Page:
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How to Read a VIN (Vehicle Identification Number)

Your vehicle identification number, called VIN for short, is a unique grouping of numbers and letters that sets your vehicle apart from others.

How to Read a VIN Number

There are many practical applications for using your VIN, but first you need to know how to locate and read your vehicle identification number, or VIN for short. Your insurance company uses it, as does your auto repair specialist. If your vehicle is ever stolen, the authorities will use it to determine if they’ve found your car, and you can use VINs to check out the history of a vehicle before purchasing it or verify if it was involved in any recalls. What many people don’t realize, however, is that the string of characters isn’t randomly generated. Each character, or small groups of characters, can provide insights about the vehicle and its origins.

How to Locate Your VIN

Auto manufacturers include VINs on several parts of the vehicle in order to make sure it can be identified easily and to ensure the integrity of the VIN. If you don’t already know what your VIN is, check:

Your Vehicle Paperwork: The easiest way to get your VIN is to check your auto insurance card, title, or registration.

Driver’s Side Dash: If you don’t have your paperwork, you’ll find your VIN on the dashboard facing up toward the windshield on the driver’s side.

Driver’s Side Door: All vehicles should have information about the vehicle, including the VIN, on an information plaque on the driver’s door or frame.

Engine Block: The engine block is stamped with a lot of information as well. If you’re sure the engine has not been changed out, you may be able to find a full or partial VIN there.

How to Decode Your VIN

There are many sites devoted to VIN decoding. Some are free, while others charge money and may give you a report about the vehicle’s history as well. You may opt to use a site or decode your VIN manually, using the information outlined here.

The 1st character tells you the vehicle’s origin.

Most auto manufacturers have a World Manufacturer Identifier (WMI) assigned by the Society of Automotive Engineers (SAE). It’s three characters (numbers and/or letters) long. These will be the first three characters of your VIN, with the first one denoting the location of the plant.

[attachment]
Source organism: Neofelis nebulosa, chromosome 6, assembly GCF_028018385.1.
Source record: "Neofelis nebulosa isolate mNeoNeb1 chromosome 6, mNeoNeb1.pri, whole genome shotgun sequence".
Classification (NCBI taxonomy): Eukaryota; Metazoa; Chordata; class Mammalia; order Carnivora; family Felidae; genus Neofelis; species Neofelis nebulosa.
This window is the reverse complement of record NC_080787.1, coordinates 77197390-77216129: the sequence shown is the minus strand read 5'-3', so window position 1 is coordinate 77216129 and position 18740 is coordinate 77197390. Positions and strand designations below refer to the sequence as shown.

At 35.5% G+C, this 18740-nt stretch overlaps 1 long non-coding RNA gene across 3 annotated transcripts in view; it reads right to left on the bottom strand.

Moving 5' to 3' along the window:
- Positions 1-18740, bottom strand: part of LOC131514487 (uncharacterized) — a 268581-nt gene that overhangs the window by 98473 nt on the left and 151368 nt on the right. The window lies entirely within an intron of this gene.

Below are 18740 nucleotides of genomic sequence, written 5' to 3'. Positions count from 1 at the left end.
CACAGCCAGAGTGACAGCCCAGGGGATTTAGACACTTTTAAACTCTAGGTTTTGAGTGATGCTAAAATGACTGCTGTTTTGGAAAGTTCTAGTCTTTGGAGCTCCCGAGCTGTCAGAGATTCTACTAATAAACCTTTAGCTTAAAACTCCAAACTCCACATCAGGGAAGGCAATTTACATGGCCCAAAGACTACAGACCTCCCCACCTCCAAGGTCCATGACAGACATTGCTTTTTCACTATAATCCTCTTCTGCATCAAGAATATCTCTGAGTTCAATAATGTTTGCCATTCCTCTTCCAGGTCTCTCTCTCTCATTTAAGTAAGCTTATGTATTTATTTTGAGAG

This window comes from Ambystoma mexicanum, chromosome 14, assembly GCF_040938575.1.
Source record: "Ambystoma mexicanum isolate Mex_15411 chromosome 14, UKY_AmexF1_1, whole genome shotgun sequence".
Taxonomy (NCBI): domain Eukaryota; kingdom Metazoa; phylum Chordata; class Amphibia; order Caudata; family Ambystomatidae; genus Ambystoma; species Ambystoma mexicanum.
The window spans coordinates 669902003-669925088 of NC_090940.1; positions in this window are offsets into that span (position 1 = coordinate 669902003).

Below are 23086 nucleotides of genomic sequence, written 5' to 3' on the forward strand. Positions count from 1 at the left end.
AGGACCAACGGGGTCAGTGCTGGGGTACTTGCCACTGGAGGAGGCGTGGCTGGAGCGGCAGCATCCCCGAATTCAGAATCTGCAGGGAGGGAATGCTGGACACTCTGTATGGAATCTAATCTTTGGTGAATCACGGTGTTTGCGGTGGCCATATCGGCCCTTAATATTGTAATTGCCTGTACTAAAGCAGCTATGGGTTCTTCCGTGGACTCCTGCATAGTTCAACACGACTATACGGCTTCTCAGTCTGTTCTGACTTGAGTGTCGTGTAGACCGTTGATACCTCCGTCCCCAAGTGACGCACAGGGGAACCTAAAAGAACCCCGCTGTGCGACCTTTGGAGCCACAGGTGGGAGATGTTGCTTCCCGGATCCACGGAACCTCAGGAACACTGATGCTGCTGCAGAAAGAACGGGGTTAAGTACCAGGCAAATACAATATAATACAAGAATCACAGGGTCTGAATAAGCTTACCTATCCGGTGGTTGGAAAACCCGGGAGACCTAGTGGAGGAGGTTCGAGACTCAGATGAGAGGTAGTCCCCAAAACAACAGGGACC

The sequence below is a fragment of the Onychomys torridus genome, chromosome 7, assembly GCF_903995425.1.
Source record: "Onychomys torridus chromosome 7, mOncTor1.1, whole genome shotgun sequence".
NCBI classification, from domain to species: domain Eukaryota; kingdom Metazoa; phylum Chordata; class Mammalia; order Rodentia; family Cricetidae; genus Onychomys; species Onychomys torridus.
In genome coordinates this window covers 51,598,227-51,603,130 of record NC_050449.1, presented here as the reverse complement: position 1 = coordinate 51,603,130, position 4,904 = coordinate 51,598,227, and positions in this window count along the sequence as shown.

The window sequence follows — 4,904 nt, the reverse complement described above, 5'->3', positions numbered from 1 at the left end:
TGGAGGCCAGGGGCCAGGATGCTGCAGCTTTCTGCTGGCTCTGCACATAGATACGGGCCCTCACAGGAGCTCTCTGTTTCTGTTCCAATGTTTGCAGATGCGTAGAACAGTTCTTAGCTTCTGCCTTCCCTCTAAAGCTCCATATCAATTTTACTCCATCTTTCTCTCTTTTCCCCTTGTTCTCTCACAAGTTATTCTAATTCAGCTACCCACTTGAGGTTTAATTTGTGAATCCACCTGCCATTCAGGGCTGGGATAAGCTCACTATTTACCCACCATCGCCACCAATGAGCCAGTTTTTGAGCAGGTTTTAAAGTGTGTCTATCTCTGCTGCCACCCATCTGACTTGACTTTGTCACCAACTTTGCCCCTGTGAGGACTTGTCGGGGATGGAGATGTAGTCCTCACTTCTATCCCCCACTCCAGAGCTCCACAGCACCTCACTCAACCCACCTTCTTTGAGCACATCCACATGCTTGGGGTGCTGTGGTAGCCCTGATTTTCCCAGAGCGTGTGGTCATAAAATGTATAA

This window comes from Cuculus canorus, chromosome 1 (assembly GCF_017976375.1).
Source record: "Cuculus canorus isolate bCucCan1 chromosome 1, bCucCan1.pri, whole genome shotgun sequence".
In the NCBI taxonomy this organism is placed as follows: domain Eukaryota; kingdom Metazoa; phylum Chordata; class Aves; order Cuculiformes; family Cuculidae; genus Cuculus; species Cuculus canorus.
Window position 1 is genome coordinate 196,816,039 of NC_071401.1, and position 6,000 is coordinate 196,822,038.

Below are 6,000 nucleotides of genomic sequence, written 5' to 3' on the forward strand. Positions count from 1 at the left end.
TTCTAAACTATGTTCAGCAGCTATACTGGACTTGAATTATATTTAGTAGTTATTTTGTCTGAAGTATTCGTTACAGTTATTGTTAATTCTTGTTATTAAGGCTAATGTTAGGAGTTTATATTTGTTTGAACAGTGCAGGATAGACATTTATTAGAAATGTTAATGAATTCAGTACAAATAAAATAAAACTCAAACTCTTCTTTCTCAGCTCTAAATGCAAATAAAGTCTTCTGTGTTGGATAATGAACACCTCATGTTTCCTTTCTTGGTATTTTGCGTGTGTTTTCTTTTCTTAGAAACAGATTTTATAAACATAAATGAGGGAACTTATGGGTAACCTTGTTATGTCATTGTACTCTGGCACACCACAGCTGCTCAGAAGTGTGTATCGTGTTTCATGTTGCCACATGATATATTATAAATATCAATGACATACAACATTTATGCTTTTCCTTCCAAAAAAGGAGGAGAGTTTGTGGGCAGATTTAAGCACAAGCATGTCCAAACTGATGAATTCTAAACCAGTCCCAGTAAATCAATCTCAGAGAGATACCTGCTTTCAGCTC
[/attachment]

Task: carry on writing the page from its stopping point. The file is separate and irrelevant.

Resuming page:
If the First Character Is...
Your Vehicle Was Made In...
A-H
Africa
J-R
Asia
S-Z
Europe
1-5
North America
6-7
Australia or New Zealand
8-9
South America

 

The 2nd and 3rd characters tell you the vehicle’s manufacturer and the vehicle type.

There are many combinations, though the second denotes the manufacturer while the third relates to the division of the company that made the vehicle or clarifies what type of vehicle it is. For example, if the first three characters are 1G1, the 1 refers to the vehicle being made in the United States, the G indicates it’s made by General Motors, and the final 1 means that it’s a passenger car. A few of the most common codes are detailed below.

If the Second Character Is...
Your Vehicle Was Made By...
H
Honda
T
Toyota
M
Hyundai
G
General Motors
1
Chevrolet
C
Chrysler
J
Jeep
4
Buick
6
Cadillac

 

The 4th-9th characters are referred to as the vehicle descriptors.

Every auto manufacturer utilizes a different coding system. With information from your auto manufacturer, you can decode your vehicle’s model, engine type, safety/ restraint information, and other details using the fourth through eighth characters. The ninth character, on the other hand, is assigned by the Department of Transportation. DOT has an algorithm which calculates the ninth character as a means to prevent VIN fraud.

If the Tenth Character Is...
Your Vehicle Was Made In...
A
2010
B
1981 or 2011
C
1982 or 2012
D
1983 or 2013
E
1984 or 2014
F
1985 or 2015
G
1986 or 2016
H
1987 or 2017
J
1988
K
1989
L
1990
M
1991
N
1992
P
1993
R
1994
S
1995
T
1996
V
1997
W
1998
X
1999
Y
2000
1
2001
2
2002
3
2003
4
2004
5
2005
6
2006
7
2007
8
2008
9
2009

 

The remaining characters (10-17) are referred to as the vehicle identifier section, with the 10th character denoting the model year.

The 11th character identifies the plant.

Each manufacturer assigns its own plant different characters, which may be a letter or number.

The final 6 characters identify the vehicle, itself.

As each car rolls off the assembly line, it’s given a sequential number.

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